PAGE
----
What is Digital Servitization?

Apr 15, 2019 • FeaturesFuture of FIeld ServiceBigDataChristian KowalkowskiDigitalizationServitizationThe View from Academia

Dr Christian Kowalkowski, Professor Of Industrial Marketing at Linköping University outlines how two of the biggest trends amongst manufacturers, digitalisation and servitization, are in essence two sides of the same coin and why digitalisation requires more, not less, service and customer centricity than ever before. 

The growing digital disruption is blurring industry boundaries and altering established positions of firms. While manufacturers are investing strategically in data gathering and analytics capabilities and in cloud-based platforms, many firms remain concerned about how to best address digital disruption and enable digitalisation.

Last year, General Electric cut expenses by more than 25% at its digital unit responsible for Predix, its software platform for the collection and analysis of data, which previously has been hailed as a revolutionary driver for Industry 4.0. This move highlights the difficulties involved in adopting digital technology in an industrial business. Having worked with B2B firms in diverse industries on designing and implementing service-growth strategies, I have seen both highly successful and unsuccessful cases of what I call ‘digital servitization.’

Why is it so that even many firms that run a profitable field service organisation struggle to implement digitally-enabled services?

Before looking at some key challenges, let us first define what we mean by digital servitization. As a start, we need to distinguish between digitisation, which means turning analogue into digital, and digitalisation, which refers to the use of digital technology to change the business model. A tech-savvy firm with a product-centric mindset may have little difficulty in implementing digitisation, as when record companies moved from selling LPs to CDs.

However, rather than embracing the new digital opportunities that changed the way we interact with music, most record companies then clung on to a product-centric business logic of selling CDs.

Instead of developing business models based on Internet distribution they promoted new physical media like the Super Audio CD. Ironically, their defensive stance—manifested in such things as copy protected CDs—forced many people to illegal downloading in order to conveniently access MP3 music, thereby undermining their product-centric model even further. Digital servitization, then, refers to the utilisation of digital technologies for the transformation whereby a company shifts from a productcentric to a service-centric business model.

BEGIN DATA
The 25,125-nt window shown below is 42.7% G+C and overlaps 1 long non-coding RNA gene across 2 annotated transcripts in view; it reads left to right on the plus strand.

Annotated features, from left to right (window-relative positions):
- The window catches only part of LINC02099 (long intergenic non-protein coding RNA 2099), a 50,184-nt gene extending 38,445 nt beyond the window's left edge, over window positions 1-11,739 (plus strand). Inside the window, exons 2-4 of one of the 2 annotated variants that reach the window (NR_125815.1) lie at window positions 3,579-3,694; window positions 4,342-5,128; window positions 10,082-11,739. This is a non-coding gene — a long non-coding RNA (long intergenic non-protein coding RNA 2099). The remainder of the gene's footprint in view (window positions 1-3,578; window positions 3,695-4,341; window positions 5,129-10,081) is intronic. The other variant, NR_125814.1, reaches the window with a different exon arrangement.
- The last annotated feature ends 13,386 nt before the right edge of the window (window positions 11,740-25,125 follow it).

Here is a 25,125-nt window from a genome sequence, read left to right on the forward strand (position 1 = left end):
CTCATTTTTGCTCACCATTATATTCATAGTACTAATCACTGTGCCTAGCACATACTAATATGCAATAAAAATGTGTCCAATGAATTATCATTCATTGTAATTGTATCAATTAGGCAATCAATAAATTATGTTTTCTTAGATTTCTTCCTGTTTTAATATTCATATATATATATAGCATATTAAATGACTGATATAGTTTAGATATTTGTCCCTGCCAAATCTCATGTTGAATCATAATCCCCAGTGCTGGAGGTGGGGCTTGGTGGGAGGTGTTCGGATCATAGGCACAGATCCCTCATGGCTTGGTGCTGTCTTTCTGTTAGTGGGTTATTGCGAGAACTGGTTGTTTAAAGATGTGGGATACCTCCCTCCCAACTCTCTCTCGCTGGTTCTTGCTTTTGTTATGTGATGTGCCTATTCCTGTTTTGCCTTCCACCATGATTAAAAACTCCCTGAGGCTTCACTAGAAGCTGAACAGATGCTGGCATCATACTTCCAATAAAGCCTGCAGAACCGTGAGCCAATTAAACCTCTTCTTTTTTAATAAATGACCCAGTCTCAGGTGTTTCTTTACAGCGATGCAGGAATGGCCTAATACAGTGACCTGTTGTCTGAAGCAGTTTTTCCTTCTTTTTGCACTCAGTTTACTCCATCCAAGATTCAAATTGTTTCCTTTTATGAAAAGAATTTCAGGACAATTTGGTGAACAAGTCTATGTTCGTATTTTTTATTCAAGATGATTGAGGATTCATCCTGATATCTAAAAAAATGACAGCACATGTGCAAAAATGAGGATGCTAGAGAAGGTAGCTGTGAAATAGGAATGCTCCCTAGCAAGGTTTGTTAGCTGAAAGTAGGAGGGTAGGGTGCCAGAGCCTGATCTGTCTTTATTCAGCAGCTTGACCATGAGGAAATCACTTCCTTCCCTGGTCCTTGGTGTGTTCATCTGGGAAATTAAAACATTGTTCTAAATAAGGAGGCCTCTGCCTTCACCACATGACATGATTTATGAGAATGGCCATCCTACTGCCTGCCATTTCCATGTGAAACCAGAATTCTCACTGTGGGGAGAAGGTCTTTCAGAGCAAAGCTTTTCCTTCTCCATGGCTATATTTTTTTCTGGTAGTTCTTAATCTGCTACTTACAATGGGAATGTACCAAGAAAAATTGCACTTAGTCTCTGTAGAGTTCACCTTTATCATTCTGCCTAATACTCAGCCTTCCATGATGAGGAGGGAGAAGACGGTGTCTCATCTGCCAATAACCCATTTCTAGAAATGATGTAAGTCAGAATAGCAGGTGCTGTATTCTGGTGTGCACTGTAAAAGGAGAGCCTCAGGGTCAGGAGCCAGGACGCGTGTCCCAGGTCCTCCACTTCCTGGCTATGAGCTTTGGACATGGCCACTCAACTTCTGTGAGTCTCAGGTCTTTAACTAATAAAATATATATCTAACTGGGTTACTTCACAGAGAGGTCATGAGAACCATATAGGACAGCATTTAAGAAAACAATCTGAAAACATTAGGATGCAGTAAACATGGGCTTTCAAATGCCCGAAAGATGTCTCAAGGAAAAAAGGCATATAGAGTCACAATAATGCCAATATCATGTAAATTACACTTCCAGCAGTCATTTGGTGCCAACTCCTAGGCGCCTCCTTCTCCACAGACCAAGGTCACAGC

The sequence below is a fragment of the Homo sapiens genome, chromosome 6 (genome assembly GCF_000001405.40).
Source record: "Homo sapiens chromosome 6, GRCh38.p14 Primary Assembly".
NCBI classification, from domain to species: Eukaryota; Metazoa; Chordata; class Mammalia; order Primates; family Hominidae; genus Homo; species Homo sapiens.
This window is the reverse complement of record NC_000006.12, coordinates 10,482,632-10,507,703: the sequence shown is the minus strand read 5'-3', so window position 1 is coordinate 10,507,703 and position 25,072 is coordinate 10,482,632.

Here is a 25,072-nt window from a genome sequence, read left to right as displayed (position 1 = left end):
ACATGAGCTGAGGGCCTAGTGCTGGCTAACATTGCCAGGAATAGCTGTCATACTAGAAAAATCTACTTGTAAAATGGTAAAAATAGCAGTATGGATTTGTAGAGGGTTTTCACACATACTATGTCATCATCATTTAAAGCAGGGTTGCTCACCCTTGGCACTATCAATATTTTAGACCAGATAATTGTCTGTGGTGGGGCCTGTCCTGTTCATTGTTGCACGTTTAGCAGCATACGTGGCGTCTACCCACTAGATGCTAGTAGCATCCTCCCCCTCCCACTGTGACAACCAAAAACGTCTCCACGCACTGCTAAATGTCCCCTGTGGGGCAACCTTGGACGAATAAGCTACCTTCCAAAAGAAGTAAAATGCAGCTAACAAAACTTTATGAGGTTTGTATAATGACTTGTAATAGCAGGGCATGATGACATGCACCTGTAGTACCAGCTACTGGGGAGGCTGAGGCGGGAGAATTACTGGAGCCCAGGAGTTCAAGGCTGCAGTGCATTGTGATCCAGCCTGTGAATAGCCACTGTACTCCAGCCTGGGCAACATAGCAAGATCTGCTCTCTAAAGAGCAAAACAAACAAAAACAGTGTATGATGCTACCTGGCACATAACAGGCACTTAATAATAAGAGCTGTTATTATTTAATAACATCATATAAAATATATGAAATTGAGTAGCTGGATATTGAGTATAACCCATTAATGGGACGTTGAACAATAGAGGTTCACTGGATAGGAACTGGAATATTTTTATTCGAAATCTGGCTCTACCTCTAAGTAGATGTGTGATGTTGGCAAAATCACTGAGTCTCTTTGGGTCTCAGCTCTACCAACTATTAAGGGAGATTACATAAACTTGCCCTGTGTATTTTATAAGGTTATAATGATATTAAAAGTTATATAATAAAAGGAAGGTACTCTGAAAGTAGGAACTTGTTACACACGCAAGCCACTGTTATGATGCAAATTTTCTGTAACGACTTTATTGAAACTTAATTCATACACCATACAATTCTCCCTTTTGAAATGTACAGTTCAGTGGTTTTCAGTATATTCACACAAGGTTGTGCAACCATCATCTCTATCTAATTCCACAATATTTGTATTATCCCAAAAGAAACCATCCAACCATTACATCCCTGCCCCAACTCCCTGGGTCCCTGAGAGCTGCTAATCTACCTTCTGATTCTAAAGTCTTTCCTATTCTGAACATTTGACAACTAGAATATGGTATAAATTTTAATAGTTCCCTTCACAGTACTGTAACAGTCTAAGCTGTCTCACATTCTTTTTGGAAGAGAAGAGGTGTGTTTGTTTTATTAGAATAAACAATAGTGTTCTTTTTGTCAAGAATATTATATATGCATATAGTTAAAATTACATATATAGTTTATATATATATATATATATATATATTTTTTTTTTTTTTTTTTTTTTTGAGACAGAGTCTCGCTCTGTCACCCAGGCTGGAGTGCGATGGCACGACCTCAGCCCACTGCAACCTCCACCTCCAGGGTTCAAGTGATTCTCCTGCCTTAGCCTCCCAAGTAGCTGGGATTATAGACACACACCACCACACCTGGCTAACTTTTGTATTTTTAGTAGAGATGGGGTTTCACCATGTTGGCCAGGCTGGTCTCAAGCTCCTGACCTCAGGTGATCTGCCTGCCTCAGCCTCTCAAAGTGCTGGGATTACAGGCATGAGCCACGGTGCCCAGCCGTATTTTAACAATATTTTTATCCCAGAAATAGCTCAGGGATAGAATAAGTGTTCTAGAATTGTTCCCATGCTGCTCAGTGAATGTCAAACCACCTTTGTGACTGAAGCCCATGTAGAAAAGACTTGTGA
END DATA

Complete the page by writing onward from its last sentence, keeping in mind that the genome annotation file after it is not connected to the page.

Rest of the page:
Of course, digitally-enabled services are not new; for example, Rolls-Royce’s archetypal solution TotalCare begun in 1997 and BT Rolatruc (since 2000 part of Toyota Material Handling) created its software system BT Compass in 1993, to help its customers improve their performance. Digital technology can be a double-edged sword however. For example, many manufacturers have been carried away by the technical possibilities of telematics without having a clear service business model in mind.

Rather than crafting a compelling value proposition based on enhanced customer performance, it was tempting to give the service away for free with the hope that customers eventually would discover the value of data access and be willing to pay for it.

There are however at least three problems with such a technology-centric approach. First, as the connected installed base grows and the costs of collecting and managing data increase year by year, it becomes increasingly difficult to defend the model unless service sales start to materialise. Second, giving services away for free always reduce the perceived value of the offering in the eyes of the customer. Why should they pay for something that was previously free of charge and that competitors may still be treating as a commodity and giving away?

Third, customers typically do not have the time nor the skills to interpret and act on the data collected. The real value of Big Data only comes once it is processed. By collecting and analysing data from multiple customers, a supplier may know more about the customers’ equipment and operations then they know themselves, which creates opportunities for new advanced advisory services.